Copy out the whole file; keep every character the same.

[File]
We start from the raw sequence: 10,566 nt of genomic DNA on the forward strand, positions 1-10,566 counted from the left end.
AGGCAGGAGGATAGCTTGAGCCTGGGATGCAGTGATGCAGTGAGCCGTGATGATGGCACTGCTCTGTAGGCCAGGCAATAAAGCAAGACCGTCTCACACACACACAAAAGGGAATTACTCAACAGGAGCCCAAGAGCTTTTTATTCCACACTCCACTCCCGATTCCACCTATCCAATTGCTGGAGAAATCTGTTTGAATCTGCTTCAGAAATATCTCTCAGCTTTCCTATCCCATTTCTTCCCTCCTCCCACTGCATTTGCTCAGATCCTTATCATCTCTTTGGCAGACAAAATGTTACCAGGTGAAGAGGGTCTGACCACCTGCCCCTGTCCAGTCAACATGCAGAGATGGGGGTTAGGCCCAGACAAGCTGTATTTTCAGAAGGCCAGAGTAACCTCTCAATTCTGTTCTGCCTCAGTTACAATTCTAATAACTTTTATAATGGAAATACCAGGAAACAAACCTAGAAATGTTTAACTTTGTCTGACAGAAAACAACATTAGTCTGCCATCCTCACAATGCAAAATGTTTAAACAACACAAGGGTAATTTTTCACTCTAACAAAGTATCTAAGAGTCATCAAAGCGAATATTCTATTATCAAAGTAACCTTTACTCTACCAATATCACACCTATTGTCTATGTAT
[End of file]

We start from the raw sequence: 10,566 nt of genomic DNA on the forward strand, positions 1-10,566 counted from the left end.
AGGCAGGAGGATAGCTTGAGCCTGGGATGCAGTGATGCAGTGAGCCGTGATGATGGCACTGCTCTGTAGGCCAGGCAATAAAGCAAGACCGTCTCACACACACACAAAAGGGAATTACTCAACAGGAGCCCAAGAGCTTTTTATTCCACACTCCACTCCCGATTCCACCTATCCAATTGCTGGAGAAATCTGTTTGAATCTGCTTCAGAAATATCTCTCAGCTTTCCTATCCCATTTCTTCCCTCCTCCCACTGCATTTGCTCAGATCCTTATCATCTCTTTGGCAGACAAAATGTTACCAGGTGAAGAGGGTCTGACCACCTGCCCCTGTCCAGTCAACATGCAGAGATGGGGGTTAGGCCCAGACAAGCTGTATTTTCAGAAGGCCAGAGTAACCTCTCAATTCTGTTCTGCCTCAGTTACAATTCTAATAACTTTTATAATGGAAATACCAGGAAACAAACCTAGAAATGTTTAACTTTGTCTGACAGAAAACAACATTAGTCTGCCATCCTCACAATGCAAAATGTTTAAACAACACAAGGGTAATTTTTCACTCTAACAAAGTATCTAAGAGTCATCAAAGCGAATATTCTATTATCAAAGTAACCTTTACTCTACCAATATCACACCTATTGTCTATGTAT